KTVQ: Can the US Senate strike a deal on border security? Montana’s senators weigh in
President Biden says for too long the southern border has been broken.
It’s something at least both Republicans and Democrats can agree on, even if they might not agree on a future border security deal.
“Montanans want that border secure. I want that border secure,” said Democratic Sen. Jon Tester of Montana.
Tester says for months, he’s pressed Senate leaders to come to the negotiating table on the border and prioritize fixing the broken system.
“But to rule it out of order at this moment in time, as some are doing on the other side of the aisle is nothing short of ridiculous,” said Tester.
The trouble at the southern border continues to steal the spotlight on Capitol Hill, as lawmakers still say the Senate is close to releasing its border deal after weeks of negotiations.
A possible agreement could give Biden, a Democrat, new power to halt border crossings after hitting a certain threshold.
Some Republican senators say Biden created the problem at the border and has the power to end it.
This week, Republican Montana Sen. Steve Daines took to the press podium in Washington, D.C., proclaiming Biden created the border crisis and is refusing to secure it.
“Hours after he was sworn into office back in January of 2021, he went to the Oval Office and by executive order reversed many policies that President Trump had put in place that were working to secure the southern border,” said Daines.
Meanwhile, Democrats like Tester worry the other side of the aisle will tank a reasonable proposal.
“Congress needs to do its job and move forward,” said Tester. “The irony here is amazing I have watched elected officials in Montana talk about how the border needs to be fixed and now that we have a potential solution in front of us, they don’t even want to debate it?”
President Biden instructed his administration two months ago to start negotiations with a bipartisan group of senators.
The negotiations are being led by Republican Sen. James Lankford of Oklahoma, Independent Sen. Kyrsten Sinema of Arizona and Democratic Sen. Chris Murphy from Connecticut.
Montana State University Billings political science professor Paul Pope believes the deal could have something for everyone.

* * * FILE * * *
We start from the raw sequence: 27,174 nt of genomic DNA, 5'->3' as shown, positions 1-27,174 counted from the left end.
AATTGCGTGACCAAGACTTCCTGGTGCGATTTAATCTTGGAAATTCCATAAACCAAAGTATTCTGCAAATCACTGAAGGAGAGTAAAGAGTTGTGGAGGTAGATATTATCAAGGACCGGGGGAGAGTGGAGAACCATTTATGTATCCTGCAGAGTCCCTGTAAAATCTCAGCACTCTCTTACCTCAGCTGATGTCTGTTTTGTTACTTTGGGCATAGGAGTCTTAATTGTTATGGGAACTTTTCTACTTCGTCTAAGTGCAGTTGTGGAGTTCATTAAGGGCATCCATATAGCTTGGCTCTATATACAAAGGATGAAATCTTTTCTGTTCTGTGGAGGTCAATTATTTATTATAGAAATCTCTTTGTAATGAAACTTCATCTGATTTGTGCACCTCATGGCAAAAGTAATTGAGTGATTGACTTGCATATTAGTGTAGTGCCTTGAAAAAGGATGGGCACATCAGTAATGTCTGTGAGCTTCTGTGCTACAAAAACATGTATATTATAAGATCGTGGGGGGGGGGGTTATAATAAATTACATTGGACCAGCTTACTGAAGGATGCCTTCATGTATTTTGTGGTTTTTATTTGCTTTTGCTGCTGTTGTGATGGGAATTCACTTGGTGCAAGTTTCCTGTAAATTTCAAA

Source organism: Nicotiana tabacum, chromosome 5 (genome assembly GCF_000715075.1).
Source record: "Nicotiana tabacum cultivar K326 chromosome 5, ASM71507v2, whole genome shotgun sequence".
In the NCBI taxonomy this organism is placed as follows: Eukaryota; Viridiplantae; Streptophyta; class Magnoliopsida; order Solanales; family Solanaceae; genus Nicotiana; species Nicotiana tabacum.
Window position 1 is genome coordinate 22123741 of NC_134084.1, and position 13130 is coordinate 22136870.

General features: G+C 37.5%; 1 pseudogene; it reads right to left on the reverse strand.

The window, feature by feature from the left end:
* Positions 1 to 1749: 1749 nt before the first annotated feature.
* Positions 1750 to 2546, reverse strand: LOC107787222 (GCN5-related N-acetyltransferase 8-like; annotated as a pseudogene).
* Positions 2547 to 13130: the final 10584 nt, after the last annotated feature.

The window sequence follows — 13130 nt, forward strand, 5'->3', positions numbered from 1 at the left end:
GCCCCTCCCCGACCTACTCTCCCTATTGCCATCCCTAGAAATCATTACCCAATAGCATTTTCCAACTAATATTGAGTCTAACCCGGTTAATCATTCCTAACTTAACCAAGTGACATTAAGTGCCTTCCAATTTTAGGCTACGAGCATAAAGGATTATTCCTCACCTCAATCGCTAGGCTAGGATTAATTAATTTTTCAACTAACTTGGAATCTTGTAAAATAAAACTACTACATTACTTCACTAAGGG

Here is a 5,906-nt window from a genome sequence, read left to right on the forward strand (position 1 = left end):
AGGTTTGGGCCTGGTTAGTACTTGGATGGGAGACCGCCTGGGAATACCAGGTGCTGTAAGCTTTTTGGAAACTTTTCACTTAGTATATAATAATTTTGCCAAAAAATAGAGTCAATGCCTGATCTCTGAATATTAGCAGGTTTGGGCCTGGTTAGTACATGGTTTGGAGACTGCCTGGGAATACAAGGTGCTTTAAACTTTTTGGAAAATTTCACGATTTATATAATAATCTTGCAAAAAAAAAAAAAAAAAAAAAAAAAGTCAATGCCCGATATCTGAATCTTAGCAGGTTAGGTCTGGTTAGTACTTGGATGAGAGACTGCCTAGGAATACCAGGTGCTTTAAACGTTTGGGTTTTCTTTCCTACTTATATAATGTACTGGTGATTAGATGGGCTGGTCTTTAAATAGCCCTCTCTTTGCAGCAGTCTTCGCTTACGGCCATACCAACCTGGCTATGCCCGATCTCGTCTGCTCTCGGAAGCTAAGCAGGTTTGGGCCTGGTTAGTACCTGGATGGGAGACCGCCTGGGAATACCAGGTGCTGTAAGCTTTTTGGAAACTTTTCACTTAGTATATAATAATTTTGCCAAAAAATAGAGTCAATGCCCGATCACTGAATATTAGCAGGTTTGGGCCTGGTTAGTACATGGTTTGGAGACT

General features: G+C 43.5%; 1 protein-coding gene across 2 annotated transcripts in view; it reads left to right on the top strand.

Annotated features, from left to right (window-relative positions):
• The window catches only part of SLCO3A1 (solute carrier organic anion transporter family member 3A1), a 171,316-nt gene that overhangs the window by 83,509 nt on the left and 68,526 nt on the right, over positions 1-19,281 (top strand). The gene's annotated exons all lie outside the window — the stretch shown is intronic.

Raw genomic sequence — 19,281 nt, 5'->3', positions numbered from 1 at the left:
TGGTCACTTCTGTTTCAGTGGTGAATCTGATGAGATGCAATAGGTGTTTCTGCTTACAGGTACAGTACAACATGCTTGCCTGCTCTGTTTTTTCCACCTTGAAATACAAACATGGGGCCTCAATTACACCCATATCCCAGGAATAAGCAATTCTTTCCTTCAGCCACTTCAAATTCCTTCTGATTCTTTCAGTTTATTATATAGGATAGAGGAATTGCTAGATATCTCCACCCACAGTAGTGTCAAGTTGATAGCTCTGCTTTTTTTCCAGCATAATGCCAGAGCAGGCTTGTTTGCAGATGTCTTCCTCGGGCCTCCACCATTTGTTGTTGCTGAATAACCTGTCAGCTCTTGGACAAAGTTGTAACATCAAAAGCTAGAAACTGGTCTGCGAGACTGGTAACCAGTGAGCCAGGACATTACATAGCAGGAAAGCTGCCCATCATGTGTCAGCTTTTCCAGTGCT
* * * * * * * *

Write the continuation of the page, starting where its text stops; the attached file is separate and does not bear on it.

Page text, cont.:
“Biden is trying to walk the tight rope between liberal interests and conservatives’ interests,” said Pope.
He says what’s being negotiated is the toughest and fairest set of reform to secure the border that the country has ever seen.
“More humane treatment of asylum seekers at the border,” said Pope. “He wants to get rid of family separation. He wants to have the power, whenever we are overwhelmed with numbers of people at the border, he can just shut down the border and stop the process.”
But shutting down the border is exactly the point Daines takes issue with when it comes to Biden.
“President Biden can solve this problem by just reinstating the policies that President Trump had put in place,” said Daines.
Daines says lawmakers haven’t even seen the proposal yet so it’s hard to know exactly what it includes. He maintains Biden has the executive authority now to stop it, but refuses.
Tester says Congress must act regardless of party affiliation.
“It shows you just how ridiculous Washington is, when people are elected to represent their party and not the American people. This compromise done by a Democrat, Republican and Independent I think is going to be good,” said Tester.
Pope says the proposal is a balancing act as many things in Washington, D.C. are, and he believes the package could appeal to both sides.
“Compromise, I am sure, is going to be made,” said Pope.